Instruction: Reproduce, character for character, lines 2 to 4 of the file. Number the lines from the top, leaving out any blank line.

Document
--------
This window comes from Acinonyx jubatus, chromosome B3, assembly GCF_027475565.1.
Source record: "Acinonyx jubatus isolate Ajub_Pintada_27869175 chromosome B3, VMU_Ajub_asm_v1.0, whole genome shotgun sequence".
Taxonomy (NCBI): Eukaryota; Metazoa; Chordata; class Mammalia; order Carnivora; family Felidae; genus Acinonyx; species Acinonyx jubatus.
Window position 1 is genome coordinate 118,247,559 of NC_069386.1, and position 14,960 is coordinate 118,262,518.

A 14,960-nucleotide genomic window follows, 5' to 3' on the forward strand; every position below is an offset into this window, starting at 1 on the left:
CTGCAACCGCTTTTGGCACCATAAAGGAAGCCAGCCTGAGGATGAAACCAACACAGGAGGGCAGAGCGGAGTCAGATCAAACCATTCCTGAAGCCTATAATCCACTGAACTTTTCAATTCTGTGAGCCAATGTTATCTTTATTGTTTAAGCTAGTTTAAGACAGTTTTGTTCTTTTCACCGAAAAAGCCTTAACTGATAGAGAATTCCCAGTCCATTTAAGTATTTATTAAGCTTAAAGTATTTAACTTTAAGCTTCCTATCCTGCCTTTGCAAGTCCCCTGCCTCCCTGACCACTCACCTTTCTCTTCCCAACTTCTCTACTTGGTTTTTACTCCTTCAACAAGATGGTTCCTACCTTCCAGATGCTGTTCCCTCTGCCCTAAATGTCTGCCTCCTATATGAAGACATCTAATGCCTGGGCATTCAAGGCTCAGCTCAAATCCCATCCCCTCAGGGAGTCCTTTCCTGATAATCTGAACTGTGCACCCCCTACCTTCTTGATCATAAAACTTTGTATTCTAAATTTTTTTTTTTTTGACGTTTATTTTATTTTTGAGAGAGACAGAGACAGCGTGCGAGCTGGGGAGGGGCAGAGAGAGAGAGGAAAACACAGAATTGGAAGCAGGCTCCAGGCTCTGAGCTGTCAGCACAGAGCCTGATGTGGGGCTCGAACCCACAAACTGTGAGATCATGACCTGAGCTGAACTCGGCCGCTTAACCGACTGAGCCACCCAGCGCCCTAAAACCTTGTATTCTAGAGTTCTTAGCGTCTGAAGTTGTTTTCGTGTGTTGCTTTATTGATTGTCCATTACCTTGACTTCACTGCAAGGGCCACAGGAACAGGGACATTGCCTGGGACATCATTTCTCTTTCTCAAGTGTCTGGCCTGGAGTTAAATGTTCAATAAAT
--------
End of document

Source record: "Acinonyx jubatus isolate Ajub_Pintada_27869175 chromosome B3, VMU_Ajub_asm_v1.0, whole genome shotgun sequence".
Taxonomy (NCBI): Eukaryota; Metazoa; Chordata; class Mammalia; order Carnivora; family Felidae; genus Acinonyx; species Acinonyx jubatus.
Window position 1 is genome coordinate 118,247,559 of NC_069386.1, and position 14,960 is coordinate 118,262,518.